Parents must let children know that their home is a sanctuary

PUBLISHED : Sunday, 11 June, 2017, 9:03am
UPDATED : Sunday, 11 June, 2017, 10:20pm

Student suicide is a complicated issue caused by a host of factors, so it is difficult to pinpoint exactly each pupil’s motive for taking their own life.

Sometimes, a combination of different reasons, such as conflicts with family members, study-induced pressure, poor relationship with peers and self-perception may come into play.

Regardless of the risks, four groups of stakeholders, namely, parents, teachers and peers and the Education Bureau can step up efforts to prevent teenagers from committing suicide.

Parents play a pivotal role in children’s growth in puberty, as they are the figures children have known since birth. If parents can build an excellent relationship with kids, they will open themselves up more at home. This goes a long way towards identifying suicidal thoughts and providing timely intervention.

It’s also crucial that parents avoid talking too much with their children about studies; instead, they should care more about their well-being and let the children know that home is a sanctuary for them.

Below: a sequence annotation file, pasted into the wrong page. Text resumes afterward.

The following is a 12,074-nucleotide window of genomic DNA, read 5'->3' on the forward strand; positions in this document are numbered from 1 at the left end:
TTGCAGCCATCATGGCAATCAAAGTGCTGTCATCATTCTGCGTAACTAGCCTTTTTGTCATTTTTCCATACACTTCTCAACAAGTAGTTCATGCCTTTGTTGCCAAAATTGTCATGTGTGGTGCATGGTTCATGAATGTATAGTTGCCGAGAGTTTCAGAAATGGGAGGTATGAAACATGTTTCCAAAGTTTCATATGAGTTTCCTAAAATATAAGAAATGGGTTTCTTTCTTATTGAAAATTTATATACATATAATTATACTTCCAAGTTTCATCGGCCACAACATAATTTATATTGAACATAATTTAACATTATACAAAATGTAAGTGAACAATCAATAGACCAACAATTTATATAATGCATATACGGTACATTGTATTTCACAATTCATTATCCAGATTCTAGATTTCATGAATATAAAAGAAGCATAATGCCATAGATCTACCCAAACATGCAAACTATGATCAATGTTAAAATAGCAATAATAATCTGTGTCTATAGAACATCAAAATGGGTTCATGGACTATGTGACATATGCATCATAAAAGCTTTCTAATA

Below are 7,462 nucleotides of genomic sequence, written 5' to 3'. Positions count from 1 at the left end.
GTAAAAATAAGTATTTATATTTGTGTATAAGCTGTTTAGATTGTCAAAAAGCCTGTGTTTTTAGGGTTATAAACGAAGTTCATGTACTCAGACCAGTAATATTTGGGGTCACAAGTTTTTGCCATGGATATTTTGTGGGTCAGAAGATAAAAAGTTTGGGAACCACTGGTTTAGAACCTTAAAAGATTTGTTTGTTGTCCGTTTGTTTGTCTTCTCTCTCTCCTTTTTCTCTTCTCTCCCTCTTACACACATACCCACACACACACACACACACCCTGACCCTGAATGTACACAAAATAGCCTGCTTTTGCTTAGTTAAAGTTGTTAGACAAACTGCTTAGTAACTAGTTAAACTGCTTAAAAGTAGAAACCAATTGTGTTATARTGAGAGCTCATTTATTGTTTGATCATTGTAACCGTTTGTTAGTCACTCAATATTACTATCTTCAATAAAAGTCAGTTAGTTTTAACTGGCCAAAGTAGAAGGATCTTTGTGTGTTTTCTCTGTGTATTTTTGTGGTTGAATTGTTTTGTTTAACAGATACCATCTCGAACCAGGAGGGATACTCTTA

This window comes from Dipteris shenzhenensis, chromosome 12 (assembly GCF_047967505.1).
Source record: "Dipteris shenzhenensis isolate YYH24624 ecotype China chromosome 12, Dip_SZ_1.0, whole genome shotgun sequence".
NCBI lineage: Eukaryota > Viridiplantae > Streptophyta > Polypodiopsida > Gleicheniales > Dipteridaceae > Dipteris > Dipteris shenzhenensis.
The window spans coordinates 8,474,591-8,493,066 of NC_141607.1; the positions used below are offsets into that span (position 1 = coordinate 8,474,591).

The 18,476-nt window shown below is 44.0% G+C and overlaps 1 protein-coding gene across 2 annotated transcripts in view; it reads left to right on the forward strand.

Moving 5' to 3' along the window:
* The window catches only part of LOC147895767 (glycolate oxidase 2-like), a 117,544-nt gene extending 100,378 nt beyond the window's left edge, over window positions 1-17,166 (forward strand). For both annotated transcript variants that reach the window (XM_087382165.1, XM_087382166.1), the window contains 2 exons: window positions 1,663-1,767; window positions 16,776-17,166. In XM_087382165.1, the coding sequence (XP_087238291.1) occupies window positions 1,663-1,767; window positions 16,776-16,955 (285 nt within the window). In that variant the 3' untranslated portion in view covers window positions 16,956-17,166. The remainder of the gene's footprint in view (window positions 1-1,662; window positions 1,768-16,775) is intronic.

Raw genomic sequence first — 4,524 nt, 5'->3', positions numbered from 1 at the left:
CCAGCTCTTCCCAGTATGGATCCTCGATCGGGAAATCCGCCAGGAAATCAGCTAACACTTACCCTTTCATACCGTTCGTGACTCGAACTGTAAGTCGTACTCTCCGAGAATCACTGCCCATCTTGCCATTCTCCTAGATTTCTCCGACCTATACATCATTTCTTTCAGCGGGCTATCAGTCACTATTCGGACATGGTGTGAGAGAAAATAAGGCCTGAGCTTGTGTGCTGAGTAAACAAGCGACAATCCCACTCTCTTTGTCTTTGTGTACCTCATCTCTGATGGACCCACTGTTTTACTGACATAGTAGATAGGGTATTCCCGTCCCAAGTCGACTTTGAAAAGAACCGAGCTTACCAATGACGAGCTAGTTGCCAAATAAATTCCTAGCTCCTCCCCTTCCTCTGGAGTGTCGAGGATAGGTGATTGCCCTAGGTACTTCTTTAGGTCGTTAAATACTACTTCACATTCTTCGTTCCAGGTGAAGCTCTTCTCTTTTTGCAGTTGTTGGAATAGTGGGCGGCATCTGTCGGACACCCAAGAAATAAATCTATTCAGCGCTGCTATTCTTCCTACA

Teachers should build a good rapport with their students. These young people usually look up to teachers as role models who can instil in them a positive attitude towards life.

If teachers can earn students’ trust, this will increase the likelihood of detecting early signs of potential suicide cases. The school can then mobilise personnel to follow up on such cases.

Strong-minded students can be trained to be the ears and eyes of teachers. If they spot any peers harbouring negative feelings, they can let the teachers know.

The teachers could then pay extra attention to at-risk students and assess whether further action was needed. Designated “student ambassadors” enjoy the distinct advantage of getting peers to let their guard down, thereby raising the chance of a successful intervention.

The Education Bureau can offer suicide prevention seminars for teachers and parents, so they feel more empowered to handle students’ emotional problems.

The bureau should also arrange for more experts and education psychologists to visit schools so that professional assistance can be granted to frontline staff.

There is no doubt that prevention is of paramount importance. If teachers, peers and parents try to adopt a positive attitude at home and at school, the risk factors connected with student suicides will be significantly minimised.

Jason Tang, Tin Shui Wai